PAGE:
“We owe them to be remembered” – The Virginia Pilot
“Growing up in Varina in the 1940s and ‘50s, Howard Eberly played on his family’s farm, swam in the creek and found “treasures” on the land. Turns out, some of those treasures are significant historic artifacts.
The Eberly family moved from Pennsylvania to Henrico County in the 1880s and established Four Mile Creek Farm in Varina. Howard Eberly, 79, is a fourth-generation owner of the land and lives in the family home off Route 5.
Four Mile Creek Farm is a core part of the New Market Heights Battlefield and the scene of the battle on Sept. 29, 1864, when the U.S. Colored Troops broke through Confederate defenses for their greatest victory of the Civil War. The battle directly led to the fall of Petersburg, and then Richmond. The National Park Service has deemed the property among the highest priorities for preservation.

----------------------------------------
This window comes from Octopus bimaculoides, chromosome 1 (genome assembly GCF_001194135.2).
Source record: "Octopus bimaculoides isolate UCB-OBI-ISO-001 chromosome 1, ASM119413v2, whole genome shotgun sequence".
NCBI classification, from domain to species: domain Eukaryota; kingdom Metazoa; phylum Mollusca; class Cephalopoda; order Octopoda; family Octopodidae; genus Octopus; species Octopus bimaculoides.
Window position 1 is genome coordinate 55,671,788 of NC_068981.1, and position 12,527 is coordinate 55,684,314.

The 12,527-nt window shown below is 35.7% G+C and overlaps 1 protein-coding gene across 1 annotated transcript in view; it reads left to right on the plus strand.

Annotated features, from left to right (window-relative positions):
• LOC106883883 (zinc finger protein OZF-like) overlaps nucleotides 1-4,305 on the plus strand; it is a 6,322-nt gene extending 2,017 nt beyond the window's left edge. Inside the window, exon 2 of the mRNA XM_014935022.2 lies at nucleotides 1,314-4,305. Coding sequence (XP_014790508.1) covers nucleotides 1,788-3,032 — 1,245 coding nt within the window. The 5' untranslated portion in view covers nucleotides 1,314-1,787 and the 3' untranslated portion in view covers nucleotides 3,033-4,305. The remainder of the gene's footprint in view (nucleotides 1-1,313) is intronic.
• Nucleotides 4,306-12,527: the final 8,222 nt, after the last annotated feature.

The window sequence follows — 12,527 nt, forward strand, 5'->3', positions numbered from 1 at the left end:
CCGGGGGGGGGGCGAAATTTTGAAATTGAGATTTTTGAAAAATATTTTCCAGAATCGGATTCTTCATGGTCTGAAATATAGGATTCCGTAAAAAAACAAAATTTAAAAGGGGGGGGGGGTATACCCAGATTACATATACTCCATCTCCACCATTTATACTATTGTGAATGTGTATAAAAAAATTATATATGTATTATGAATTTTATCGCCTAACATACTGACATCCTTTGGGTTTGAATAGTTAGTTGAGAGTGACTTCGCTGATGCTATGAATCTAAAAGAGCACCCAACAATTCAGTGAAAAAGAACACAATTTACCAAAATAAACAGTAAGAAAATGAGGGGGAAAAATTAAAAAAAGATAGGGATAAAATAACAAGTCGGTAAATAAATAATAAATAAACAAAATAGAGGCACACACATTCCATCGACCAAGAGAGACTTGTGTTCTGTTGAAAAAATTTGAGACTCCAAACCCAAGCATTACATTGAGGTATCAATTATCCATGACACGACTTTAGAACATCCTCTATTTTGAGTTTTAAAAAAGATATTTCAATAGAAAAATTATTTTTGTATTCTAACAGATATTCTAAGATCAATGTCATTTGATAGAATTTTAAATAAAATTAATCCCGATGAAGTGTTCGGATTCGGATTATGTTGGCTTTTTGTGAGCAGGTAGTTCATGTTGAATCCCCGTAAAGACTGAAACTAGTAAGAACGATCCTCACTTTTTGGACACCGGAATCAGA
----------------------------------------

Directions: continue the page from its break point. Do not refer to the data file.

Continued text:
That’s why Eberly decided to donate 28 acres to the Capital Region Land Conservancy to ensure that the land will be preserved forever.
“I feel very at peace with myself knowing what’s going to happen” to the land, Eberly said. “I think my family would believe I’m doing the right thing.”
The Four Mile Creek area has a number of archaeological sites that show it was an important early settlement for Native peoples.
The 28-acre tract that Eberly donated to the CRLC is one of two that make up Eberly’s 73-acre farm. A second 45-acre tract, owned by Eberly and his sister, will be transferred to the land trust at a future date. The agreement with CRLC ensures that the property will be protected while Eberly continues to live on the farm. CRLC has also committed to keep the Eberly name associated with the land and to open the site for future public access.”
This article was shared from an article by Anna Bryson published by The Virginia Pilot on July 31, 2022. Continue reading at The Virginia Pilot.
The post “We owe them to be remembered” – The Virginia Pilot first appeared on Capital Region Land Conservancy.